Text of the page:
I am 52 years old, a positive and compassionate person with above average intelligence (I’m a retired nurse, wife, mother and grandmother.)

    I respect what I have read on your site. Where do you recommend I go to study for/receive my Ministers’ credentials?

    Thank you and Blessings…Kat

  4. Morninghawk Says:

    Stregalibby: I agree that hospitals are very picky about filed credentials in many states, especially states that have filing requirements. I commend your resourcefulness in going through a Christian non-denominational program to get them. I don’t see anything wrong with taking that path, as it is good to have a firm understanding of other faiths. I’m sure the practical training they gave was good too.

    I believe that there is no one-correct-way to do things, so if an approach works to achieve your goal, go for it. For some, that is in-person Pagan-ministry training. For others, it might be to take non-denominational Christian training. And for some, especially those in rural areas or who are not open to non-Pagan training programs, there is the online option and receiving your practical training from books and the Gods.

    Thanks for sharing your story.

  5. Morninghawk Says:

    Patrick: While I fully agree that it is not ideal to receive credentials online or to receive one’s training via long-distance, there are many who don’t have the more ideal options available.

    If you have in-person or formal training options available to them, I do suggest using them. It will help, especially when you’re getting started. From my experience, after one has done ministry and counseling for a while, you get situations that are not covered in the training, where you need to talk to the Gods for help or find someone experienced in that kind of situation.

    If someone doesn’t have people available locally to train with, I do suggest doing some self-education before diving in. There is a fairly new book out that is very good called The Pagan Clergy’s Guide for Counseling and Crisis Intervention that I suggest as a starting point to independent study. (The link I gave for the book is direct to publisher, who is a great Pagan publisher and I suggest buying it directly through them to help support Pagan businesses.)

    The Family Wiccan Traditions International organization is also a great group that provides training, both in-person and long-distance.

    The point I was trying to make is to not disparage ministerial training programs that are available, or the people who follow them. I also was not intending to say they do not help and serve no purpose.

    My point is to not allow barriers like a lack of access to good resources to prevent someone from answering their call.

    One thing I do have to respectfully disagree with you on, though, is the idea that the minister is responsible for another person’s spiritual growth. Each person is responsible for their own growth. Even if I, as a minister, suggest that someone do something does not mean they have to do what I say. They have their own free will and can choose to ignore my suggestion. My responsibility is to offer suggestions that I believe will help. If they are bad suggestions (which everyone makes at times), then there are karmic repercussions for me. But the ultimate responsibility is on the person because they can choose for themselves what to do and what not to do.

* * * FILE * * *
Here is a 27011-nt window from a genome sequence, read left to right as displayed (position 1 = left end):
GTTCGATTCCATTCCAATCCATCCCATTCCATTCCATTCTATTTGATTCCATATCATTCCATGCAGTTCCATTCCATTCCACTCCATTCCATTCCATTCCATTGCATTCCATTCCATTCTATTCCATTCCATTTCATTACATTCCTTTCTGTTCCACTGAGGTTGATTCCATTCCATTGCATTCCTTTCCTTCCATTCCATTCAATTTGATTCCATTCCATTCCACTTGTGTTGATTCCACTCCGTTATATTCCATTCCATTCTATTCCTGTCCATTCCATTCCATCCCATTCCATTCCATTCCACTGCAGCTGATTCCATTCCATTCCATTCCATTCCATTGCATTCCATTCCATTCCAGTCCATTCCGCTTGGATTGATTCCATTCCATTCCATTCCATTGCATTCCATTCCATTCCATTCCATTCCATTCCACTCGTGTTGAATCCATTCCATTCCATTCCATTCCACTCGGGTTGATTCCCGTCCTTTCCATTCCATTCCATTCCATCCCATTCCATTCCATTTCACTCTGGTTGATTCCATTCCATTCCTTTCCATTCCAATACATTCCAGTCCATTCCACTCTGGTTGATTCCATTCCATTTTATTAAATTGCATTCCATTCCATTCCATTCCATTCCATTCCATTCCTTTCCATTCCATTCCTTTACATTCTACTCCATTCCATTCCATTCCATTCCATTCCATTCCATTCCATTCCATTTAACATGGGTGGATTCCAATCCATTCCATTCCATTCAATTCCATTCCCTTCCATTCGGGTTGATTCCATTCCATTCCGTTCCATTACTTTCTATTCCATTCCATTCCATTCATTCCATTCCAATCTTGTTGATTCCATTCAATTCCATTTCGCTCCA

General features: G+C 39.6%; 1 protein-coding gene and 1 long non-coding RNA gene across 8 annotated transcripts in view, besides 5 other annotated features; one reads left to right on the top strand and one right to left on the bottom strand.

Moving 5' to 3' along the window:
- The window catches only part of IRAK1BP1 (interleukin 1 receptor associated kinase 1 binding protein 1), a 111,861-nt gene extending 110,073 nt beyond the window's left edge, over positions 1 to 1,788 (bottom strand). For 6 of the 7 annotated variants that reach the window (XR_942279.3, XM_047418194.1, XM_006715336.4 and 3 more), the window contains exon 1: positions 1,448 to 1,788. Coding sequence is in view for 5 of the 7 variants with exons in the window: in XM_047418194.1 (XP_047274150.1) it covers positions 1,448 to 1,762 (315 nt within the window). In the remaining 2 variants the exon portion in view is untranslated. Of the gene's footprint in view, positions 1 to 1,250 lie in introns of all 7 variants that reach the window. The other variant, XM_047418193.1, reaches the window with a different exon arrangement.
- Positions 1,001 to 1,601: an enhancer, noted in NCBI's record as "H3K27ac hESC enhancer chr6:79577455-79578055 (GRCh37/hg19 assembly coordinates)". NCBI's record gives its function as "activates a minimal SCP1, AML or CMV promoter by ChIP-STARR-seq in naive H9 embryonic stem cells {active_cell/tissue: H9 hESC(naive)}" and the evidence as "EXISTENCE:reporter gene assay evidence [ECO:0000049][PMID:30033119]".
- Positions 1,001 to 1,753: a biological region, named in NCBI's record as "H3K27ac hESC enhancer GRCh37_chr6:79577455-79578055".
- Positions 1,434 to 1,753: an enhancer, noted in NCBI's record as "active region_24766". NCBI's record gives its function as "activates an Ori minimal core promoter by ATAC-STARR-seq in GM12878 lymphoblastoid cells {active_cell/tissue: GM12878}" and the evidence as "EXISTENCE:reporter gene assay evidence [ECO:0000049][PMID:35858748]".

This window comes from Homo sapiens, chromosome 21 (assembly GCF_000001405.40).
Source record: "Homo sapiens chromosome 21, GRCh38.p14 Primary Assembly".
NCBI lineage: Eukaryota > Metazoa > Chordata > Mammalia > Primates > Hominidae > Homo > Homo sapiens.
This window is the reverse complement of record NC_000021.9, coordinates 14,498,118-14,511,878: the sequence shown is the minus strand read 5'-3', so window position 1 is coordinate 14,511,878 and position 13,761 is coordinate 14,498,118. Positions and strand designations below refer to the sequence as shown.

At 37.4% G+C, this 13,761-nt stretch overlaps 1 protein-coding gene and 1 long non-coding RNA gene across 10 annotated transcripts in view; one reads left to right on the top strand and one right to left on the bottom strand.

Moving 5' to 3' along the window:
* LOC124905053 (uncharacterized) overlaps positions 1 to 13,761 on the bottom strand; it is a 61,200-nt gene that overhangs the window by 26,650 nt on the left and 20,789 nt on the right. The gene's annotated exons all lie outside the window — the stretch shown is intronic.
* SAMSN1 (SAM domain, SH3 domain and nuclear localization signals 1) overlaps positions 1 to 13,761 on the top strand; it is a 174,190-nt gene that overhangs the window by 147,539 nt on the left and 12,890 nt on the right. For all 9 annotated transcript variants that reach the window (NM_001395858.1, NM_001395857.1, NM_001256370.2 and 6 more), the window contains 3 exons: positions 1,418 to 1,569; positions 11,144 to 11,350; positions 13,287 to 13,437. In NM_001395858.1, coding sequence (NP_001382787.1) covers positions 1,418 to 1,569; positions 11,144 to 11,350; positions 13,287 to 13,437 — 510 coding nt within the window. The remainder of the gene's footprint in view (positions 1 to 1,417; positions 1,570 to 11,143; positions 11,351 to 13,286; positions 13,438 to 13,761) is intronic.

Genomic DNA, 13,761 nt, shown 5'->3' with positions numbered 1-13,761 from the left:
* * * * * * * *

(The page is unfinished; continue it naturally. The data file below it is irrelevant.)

I hope this helps clarify my position a bit.

    Thanks for the comment. I always enjoy hearing from you, Patrick.

  6. Morninghawk Says:

    Kat: You should first see what requirements your state has for filing. Some states don’t have any filing and some do. The ones that do have different requirements, so I suggest finding out what those are.

    From my experience, hospitals are the most picky about paperwork. This makes sense, since they deal with vulnerable patients and they have a multitude of patient-privacy regulations to follow, like HIPAA. If a patient specifically asks for you (such as someone in your group), the hospital will let you visit them, even with no credentials. The credentials come into play when you want to be on staff or as a regular volunteer at the hospital.

    My experience with hospitals has also shown me that they tend to want very specific training with hospital ministering. They generally want you to have completed at least 100 hours (or more, based on the local hospital requirements) of Clinical Pastoral Education (CPE) specifically in a hospital environment, which is provided by accredited seminary schools. I expect that different hospitals have different requirements, so I suggest calling the hospital you want to volunteer at to see what their requirements are. Unfortunately, I have not heard of any Pagan institution that offers Clinical Pastoral Education, though I’ve heard that Cherry Hill Seminary is trying to add that.

    Prison ministry is different than hospital ministry. Prisons are much more open to lay people and do not generally require any Clinical Pastoral Education. Most prisons have a short (4-hour) training program that is required annually by all volunteers that covers the rules of that institution and very basic information about how to handle certain situations. The prison chaplain is also available to answer questions about situations and inmates.

    There are a number of different resources that are available, either in-person or through distance-learning. It seems that you have a good grasp of the spiritual development you need to help others, so it’s a matter of how you want to approach the practical training. I think your choice of training would depend on what method calls to you and what the requirements of your prospective institution(s) are.

    Hope this helps.